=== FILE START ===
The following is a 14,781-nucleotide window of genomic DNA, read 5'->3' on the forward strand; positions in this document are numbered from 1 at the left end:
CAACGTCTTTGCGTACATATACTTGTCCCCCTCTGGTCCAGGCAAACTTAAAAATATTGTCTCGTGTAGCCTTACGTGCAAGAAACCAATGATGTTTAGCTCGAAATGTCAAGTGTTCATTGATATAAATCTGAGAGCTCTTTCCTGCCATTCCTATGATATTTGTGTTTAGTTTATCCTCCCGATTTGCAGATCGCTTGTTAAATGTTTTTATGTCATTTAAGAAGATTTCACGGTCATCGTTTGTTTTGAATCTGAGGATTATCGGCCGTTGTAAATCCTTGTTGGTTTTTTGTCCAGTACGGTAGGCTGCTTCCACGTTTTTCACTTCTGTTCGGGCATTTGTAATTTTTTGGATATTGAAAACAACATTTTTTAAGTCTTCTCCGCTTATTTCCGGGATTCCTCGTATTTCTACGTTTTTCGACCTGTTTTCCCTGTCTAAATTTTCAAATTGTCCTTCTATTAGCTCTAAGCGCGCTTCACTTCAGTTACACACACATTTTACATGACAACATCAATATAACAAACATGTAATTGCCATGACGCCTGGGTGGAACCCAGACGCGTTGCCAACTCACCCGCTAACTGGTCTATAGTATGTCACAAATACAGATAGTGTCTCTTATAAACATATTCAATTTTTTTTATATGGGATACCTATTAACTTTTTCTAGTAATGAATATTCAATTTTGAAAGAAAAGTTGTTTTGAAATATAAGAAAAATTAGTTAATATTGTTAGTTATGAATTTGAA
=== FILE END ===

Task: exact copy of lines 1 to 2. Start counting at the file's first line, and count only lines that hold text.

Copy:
The following is a 14,781-nucleotide window of genomic DNA, read 5'->3' on the forward strand; positions in this document are numbered from 1 at the left end:
CAACGTCTTTGCGTACATATACTTGTCCCCCTCTGGTCCAGGCAAACTTAAAAATATTGTCTCGTGTAGCCTTACGTGCAAGAAACCAATGATGTTTAGCTCGAAATGTCAAGTGTTCATTGATATAAATCTGAGAGCTCTTTCCTGCCATTCCTATGATATTTGTGTTTAGTTTATCCTCCCGATTTGCAGATCGCTTGTTAAATGTTTTTATGTCATTTAAGAAGATTTCACGGTCATCGTTTGTTTTGAATCTGAGGATTATCGGCCGTTGTAAATCCTTGTTGGTTTTTTGTCCAGTACGGTAGGCTGCTTCCACGTTTTTCACTTCTGTTCGGGCATTTGTAATTTTTTGGATATTGAAAACAACATTTTTTAAGTCTTCTCCGCTTATTTCCGGGATTCCTCGTATTTCTACGTTTTTCGACCTGTTTTCCCTGTCTAAATTTTCAAATTGTCCTTCTATTAGCTCTAAGCGCGCTTCACTTCAGTTACACACACATTTTACATGACAACATCAATATAACAAACATGTAATTGCCATGACGCCTGGGTGGAACCCAGACGCGTTGCCAACTCACCCGCTAACTGGTCTATAGTATGTCACAAATACAGATAGTGTCTCTTATAAACATATTCAATTTTTTTTATATGGGATACCTATTAACTTTTTCTAGTAATGAATATTCAATTTTGAAAGAAAAGTTGTTTTGAAATATAAGAAAAATTAGTTAATATTGTTAGTTATGAATTTGAA